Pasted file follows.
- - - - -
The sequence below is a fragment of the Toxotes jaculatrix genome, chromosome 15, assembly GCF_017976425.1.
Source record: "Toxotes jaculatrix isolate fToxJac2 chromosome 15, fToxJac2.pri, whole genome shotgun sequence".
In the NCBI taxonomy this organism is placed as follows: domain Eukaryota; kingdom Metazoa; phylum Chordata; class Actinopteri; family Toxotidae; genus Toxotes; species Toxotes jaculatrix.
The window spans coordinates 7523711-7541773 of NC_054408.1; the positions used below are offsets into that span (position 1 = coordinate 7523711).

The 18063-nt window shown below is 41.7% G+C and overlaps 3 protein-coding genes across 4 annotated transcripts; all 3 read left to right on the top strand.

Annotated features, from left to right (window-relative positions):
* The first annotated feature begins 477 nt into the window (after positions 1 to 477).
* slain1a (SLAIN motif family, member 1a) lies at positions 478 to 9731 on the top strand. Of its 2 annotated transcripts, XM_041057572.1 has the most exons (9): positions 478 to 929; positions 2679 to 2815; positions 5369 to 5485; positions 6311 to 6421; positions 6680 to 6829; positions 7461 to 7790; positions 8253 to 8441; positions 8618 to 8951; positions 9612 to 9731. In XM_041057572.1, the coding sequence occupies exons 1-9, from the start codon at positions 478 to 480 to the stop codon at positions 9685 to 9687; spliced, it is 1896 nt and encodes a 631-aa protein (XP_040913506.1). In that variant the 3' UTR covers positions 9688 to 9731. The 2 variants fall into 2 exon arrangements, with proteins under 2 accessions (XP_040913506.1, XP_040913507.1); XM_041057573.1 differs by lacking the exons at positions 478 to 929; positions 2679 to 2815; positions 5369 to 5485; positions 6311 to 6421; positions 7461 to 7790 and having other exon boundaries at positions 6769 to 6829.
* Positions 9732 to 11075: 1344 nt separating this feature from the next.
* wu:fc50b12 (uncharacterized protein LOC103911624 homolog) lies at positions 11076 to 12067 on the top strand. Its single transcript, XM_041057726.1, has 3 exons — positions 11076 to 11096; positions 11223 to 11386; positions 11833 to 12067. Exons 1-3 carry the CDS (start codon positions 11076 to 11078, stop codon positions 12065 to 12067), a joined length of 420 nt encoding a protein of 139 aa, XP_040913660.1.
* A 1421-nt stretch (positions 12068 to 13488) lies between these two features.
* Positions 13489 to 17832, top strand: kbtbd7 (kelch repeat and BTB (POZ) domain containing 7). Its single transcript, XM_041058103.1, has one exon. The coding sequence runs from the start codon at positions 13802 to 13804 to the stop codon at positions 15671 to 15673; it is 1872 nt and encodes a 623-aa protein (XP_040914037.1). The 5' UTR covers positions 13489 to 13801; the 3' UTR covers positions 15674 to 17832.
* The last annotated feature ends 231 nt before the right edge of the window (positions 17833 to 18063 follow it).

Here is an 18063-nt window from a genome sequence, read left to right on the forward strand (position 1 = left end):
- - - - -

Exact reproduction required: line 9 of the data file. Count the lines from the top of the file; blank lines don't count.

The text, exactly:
* Positions 9732 to 11075: 1344 nt separating this feature from the next.